↬ We can usually find something worthwhile underneath the mundane if we're willing to dig. That's a concept I believe reaches into most areas of life. – Amanda Bray (Communications Assistant)
Invest in Yourself, So You Can Invest in Others
"Encouragement changes everything."
↬ Begin with the end in mind. 'Self-discover and clarify your deeply important character values and life goals. Envision the ideal characteristics for each of your various roles.’  Siobhan Miles (Chab Dai Researcher)

↬ There are four dimensions of renewal and in order for us to preserve and improve ourselves we have to constantly exercise these four dimensions. The dimensions are physical, mental, social/emotional and spiritual. We must exercise all four dimensions ‘regularly and consistently’ to lead a proactive life. ‘The single most powerful investment we can ever make in life is the investment in ourselves, in the only instrument we have with which to deal with life and to contribute.’  Summer Iqbal (Program Assistant)
↬ Examine our worldview and the subconscious behaviours and paradigms we live by. Begin with the end in mind and align our life with that end goal. But first, we must face the things that block us from really living in harmony with our deepest values (such as our own thoughts and past experiences, or lessons we were taught).  Kristina Novak (International Project and Personal Assistant)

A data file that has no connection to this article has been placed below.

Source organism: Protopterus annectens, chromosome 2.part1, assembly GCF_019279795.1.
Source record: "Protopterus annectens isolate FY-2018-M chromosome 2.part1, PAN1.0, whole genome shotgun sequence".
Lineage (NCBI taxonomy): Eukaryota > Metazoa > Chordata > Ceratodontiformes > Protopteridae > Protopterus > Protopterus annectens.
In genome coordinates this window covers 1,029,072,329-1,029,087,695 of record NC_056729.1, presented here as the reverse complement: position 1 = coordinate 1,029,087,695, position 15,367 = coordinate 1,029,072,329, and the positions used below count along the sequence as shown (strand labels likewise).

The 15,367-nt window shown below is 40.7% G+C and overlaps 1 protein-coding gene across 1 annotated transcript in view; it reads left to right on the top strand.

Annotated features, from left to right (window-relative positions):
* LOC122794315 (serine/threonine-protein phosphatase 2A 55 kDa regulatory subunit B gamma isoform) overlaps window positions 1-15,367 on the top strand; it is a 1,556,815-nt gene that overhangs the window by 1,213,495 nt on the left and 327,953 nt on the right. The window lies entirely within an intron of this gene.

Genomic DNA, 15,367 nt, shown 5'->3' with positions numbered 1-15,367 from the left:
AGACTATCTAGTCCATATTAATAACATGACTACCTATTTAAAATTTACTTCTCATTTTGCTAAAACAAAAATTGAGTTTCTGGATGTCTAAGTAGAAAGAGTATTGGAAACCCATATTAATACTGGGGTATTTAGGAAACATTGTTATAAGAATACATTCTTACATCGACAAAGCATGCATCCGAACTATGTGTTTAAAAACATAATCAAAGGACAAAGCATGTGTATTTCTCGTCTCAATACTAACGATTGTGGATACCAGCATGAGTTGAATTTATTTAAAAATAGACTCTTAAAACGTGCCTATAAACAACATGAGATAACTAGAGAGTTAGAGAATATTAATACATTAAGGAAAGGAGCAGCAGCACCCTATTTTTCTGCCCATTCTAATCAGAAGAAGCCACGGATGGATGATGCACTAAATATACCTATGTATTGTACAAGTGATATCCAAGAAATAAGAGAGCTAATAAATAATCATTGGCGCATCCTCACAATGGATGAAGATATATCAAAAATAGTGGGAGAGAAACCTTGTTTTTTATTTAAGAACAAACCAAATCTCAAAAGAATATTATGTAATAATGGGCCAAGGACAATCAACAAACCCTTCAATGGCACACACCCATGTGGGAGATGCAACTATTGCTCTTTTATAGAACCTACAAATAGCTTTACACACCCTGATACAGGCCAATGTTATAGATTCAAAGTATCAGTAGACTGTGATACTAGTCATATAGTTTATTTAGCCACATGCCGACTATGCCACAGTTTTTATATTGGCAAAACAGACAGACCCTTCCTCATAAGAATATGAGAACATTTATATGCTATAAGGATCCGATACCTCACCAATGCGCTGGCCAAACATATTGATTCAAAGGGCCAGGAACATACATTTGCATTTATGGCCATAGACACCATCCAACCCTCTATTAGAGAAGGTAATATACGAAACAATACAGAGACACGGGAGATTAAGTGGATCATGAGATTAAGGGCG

↬ It is important to differentiate between developing one's character, focusing on our inner victories first from a principle-based perspective, versus developing one's personality, which is more focused on external perceptions and can be manipulative of others.  Julia Smith-Brake (Research Consultant)
Creating a COLLABORATIVE style
"Trust is the highest form of human motivation. It brings out the very best in people."
↬ We need synergy and the exploration of a 'third or middle way' in finding solutions and outcomes that move beyond consensus (the 'c' word!).  Helen Sworn (Founder)

↬ Principled decisions and synergy are so important to our work where we collaborate with various stakeholders on multiple levels.  These become even more important as we add an international angle to our work and continue to expand Freedom Collaborative globally.  Luke Weatherson (Freedom Registry Expansion Coordinator; Freedom Registry Cambodia Technical Advisor)

↬ Think about the relationship between private and public victories, and how I can strengthen my private life in a way that will create success in my public life. – Charlie Smith-Brake (Human Resources Coordinator and Volunteer Coordinator  Cambodia)

↬ As we grow and mature, we become increasingly aware that all of nature is interdependent (including society). That interdependence is the paradigm of we — we can cooperate; we can combine our talents and abilities and create something greater together. – Taylor Poe (Freedom Collaborative Manager)

In the End….

“I am over the opinion that my life belongs to the whole community and as long as I live it is my privilege to do for it whatever I can. I want to be thoroughly used up when I die. For the harder I work the more I live. I rejoice in life for its own sake. Life is no brief candle to me. It's a sort of splendid torch which I've got to hold up for the moment and I want to make it burn as brightly as possible before handing it on to future generations."

04 June 2014

Has Somaly Mam's Story Exposed Some Deeper Issues of Fame & Fortune in the Anti-Trafficking Movement?